Norway’s Progress Party is set to vote on banning the Islamic call to prayer, claiming it disturbs residents. But the country’s Muslim leaders say they use a phone app, not loudspeakers, to summon worshippers to prayer.
The anti-immigration party, part of the ruling two-party coalition, will vote on the measure when it meets for its national conference this weekend. If the proposal passes, the ban would be adopted as official party policy.
Party officials told the Local that the ‘call’, which is issued over loudspeakers, is a headache for residents within ear-reach of a mosque.
“A great many people perceive this as annoying and inappropriate. In Norway we have freedom of religion, which should also include the right not to be exposed to public calls to prayer,” the proposal, submitted by a local chapter of the Progress Party in Buskerud county, west of Oslo, said.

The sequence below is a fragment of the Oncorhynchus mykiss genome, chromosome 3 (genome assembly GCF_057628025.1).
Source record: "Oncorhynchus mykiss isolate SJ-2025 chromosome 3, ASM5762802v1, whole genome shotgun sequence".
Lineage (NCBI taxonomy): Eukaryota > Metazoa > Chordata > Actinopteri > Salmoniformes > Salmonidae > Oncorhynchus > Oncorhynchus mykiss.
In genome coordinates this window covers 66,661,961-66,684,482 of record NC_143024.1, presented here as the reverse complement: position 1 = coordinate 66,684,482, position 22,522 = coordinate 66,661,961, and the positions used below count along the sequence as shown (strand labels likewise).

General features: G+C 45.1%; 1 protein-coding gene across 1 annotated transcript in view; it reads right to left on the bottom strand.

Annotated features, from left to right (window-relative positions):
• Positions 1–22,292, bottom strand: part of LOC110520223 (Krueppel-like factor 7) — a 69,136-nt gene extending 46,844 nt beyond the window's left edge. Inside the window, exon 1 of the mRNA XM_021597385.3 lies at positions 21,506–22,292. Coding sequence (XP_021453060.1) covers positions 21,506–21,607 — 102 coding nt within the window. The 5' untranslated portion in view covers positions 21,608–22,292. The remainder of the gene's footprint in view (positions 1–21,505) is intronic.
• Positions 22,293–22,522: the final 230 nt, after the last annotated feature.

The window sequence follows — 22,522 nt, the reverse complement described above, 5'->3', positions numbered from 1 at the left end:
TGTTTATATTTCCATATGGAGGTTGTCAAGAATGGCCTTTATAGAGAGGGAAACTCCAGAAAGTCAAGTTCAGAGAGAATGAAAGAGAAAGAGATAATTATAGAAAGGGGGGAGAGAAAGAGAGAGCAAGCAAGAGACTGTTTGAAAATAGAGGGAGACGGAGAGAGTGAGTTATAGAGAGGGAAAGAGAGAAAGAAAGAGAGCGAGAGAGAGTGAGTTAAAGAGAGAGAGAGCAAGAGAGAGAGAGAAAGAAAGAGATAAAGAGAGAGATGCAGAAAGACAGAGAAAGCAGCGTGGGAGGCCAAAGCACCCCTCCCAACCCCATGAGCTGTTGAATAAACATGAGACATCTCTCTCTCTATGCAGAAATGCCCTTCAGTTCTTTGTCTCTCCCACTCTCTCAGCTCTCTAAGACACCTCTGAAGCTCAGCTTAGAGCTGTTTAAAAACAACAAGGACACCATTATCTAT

The ban was proposed after Progress Party officials claimed that mosques had been granted permission to issue the call to prayer over loudspeaker in “several places” in Norway.
However, Oslo’s Vart Land newspaper said it was unable to identify a single mosque in Norway that is currently – or is planning to – issue the call.
Arshad M. Jamil, chairman of the Oslo Mosque’s Islamic Cultural Center, said earlier this month that the proposal was pointless.
“When it comes to call to prayer, we use the app in 2018. We do not use the call to prayer to summon people,” he told Norway Today.
The party’s former leader, Carl Hagen, called for a similar ban in 2000, but Norway’s Ministry of Justice intervened, claiming that the measure would be a violation of Article 9 of the European Convention on Human Rights, which guarantees the right to freedom of thought, conscience and religion.
But this time around, it appears that the Progress Party won’t yield. The party’s immigration policy spokesman, Jon Helgheim, told Vart Land that he had no qualms about the proposed ban allegedly infringing on rights protected by the convention.
“I don’t give a toss what human rights provisions say in this case,” he said. “What I care about is that people get peace and quiet in their neighborhoods, and that means not being disturbed by the call to prayer.”
“If there are conflicting provisions in the Convention on Human Rights, I simply don’t care, because it’s completely stupid,” he added.
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